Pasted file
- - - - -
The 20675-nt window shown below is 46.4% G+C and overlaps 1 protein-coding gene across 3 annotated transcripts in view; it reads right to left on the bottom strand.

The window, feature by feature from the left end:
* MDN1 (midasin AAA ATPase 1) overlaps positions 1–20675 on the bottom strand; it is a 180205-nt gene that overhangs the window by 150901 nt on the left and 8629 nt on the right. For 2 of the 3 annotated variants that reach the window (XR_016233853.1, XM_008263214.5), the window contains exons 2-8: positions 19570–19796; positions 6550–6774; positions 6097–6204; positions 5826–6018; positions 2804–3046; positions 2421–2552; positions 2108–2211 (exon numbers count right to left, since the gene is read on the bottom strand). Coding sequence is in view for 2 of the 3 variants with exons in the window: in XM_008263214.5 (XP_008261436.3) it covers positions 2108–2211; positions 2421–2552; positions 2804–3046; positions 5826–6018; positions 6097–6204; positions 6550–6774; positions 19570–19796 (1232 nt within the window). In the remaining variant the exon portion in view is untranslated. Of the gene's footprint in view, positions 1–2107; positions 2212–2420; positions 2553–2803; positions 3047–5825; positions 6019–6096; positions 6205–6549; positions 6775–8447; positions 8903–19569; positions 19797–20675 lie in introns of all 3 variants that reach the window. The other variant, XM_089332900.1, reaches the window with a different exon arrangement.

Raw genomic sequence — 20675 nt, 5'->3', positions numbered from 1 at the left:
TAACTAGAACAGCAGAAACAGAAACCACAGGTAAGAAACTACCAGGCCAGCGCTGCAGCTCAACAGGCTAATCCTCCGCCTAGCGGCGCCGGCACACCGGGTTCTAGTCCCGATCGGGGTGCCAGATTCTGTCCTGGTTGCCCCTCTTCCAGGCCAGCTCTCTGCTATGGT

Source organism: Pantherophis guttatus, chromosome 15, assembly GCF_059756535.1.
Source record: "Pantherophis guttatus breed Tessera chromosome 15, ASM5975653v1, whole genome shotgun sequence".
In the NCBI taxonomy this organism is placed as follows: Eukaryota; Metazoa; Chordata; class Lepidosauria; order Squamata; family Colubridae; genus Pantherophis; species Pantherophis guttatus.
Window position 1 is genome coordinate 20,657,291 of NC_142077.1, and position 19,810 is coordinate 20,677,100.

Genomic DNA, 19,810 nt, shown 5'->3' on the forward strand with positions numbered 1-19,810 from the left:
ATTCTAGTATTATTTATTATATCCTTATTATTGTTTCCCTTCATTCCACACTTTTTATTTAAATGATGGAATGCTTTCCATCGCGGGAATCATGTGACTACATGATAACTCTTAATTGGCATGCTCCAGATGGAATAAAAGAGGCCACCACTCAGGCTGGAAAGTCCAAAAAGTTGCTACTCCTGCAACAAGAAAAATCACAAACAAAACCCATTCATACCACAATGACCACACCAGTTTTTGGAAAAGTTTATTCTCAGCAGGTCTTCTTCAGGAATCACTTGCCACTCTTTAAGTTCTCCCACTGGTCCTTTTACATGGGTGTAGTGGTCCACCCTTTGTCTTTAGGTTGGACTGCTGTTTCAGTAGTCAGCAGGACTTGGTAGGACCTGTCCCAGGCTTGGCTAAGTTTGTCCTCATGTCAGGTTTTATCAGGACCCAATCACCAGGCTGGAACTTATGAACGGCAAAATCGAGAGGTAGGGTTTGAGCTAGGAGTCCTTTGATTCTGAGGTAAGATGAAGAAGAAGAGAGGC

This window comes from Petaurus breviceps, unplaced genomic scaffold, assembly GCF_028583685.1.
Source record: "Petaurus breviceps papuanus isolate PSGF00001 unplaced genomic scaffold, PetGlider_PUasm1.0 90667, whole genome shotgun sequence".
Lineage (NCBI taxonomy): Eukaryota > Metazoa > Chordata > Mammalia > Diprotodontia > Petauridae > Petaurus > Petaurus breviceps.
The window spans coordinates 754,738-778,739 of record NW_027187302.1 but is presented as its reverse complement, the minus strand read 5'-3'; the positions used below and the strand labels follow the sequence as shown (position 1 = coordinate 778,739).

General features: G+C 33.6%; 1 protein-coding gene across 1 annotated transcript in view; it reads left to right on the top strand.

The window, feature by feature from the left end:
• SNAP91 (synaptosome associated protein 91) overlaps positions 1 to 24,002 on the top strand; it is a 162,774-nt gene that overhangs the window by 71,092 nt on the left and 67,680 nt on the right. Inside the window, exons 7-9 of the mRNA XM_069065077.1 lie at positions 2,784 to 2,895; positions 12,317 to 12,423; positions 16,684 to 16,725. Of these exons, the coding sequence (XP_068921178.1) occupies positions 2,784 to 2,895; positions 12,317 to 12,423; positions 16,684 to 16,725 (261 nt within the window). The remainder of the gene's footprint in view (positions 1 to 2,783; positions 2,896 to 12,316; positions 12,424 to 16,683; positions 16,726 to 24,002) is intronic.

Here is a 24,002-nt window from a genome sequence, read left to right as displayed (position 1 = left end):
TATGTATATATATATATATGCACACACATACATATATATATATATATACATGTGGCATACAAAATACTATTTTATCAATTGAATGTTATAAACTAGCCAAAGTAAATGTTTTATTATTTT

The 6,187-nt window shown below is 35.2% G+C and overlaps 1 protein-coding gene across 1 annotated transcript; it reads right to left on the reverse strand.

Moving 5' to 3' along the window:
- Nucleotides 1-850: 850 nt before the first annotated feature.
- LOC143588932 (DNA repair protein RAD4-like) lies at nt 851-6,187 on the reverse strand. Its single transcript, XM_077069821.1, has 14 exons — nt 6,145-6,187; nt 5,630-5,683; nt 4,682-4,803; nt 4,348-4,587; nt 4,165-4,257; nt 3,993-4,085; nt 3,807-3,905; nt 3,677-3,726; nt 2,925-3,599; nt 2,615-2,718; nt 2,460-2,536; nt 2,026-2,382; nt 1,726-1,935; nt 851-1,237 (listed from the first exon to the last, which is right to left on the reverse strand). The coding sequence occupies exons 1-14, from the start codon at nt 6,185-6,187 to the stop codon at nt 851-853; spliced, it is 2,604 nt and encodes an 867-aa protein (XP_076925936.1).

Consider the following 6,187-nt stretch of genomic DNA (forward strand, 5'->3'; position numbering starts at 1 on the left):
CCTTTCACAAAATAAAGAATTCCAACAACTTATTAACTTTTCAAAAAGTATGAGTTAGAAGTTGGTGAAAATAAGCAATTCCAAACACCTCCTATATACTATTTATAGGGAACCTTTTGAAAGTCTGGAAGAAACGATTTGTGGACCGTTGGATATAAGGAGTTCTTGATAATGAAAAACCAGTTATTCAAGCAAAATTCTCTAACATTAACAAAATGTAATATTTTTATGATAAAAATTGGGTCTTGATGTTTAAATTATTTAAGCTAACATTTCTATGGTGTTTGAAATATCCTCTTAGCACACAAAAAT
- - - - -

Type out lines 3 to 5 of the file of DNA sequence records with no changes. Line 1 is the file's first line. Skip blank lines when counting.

* MDN1 (midasin AAA ATPase 1) overlaps positions 1–20675 on the bottom strand; it is a 180205-nt gene that overhangs the window by 150901 nt on the left and 8629 nt on the right. For 2 of the 3 annotated variants that reach the window (XR_016233853.1, XM_008263214.5), the window contains exons 2-8: positions 19570–19796; positions 6550–6774; positions 6097–6204; positions 5826–6018; positions 2804–3046; positions 2421–2552; positions 2108–2211 (exon numbers count right to left, since the gene is read on the bottom strand). Coding sequence is in view for 2 of the 3 variants with exons in the window: in XM_008263214.5 (XP_008261436.3) it covers positions 2108–2211; positions 2421–2552; positions 2804–3046; positions 5826–6018; positions 6097–6204; positions 6550–6774; positions 19570–19796 (1232 nt within the window). In the remaining variant the exon portion in view is untranslated. Of the gene's footprint in view, positions 1–2107; positions 2212–2420; positions 2553–2803; positions 3047–5825; positions 6019–6096; positions 6205–6549; positions 6775–8447; positions 8903–19569; positions 19797–20675 lie in introns of all 3 variants that reach the window. The other variant, XM_089332900.1, reaches the window with a different exon arrangement.

Raw genomic sequence — 20675 nt, 5'->3', positions numbered from 1 at the left:
TAACTAGAACAGCAGAAACAGAAACCACAGGTAAGAAACTACCAGGCCAGCGCTGCAGCTCAACAGGCTAATCCTCCGCCTAGCGGCGCCGGCACACCGGGTTCTAGTCCCGATCGGGGTGCCAGATTCTGTCCTGGTTGCCCCTCTTCCAGGCCAGCTCTCTGCTATGGT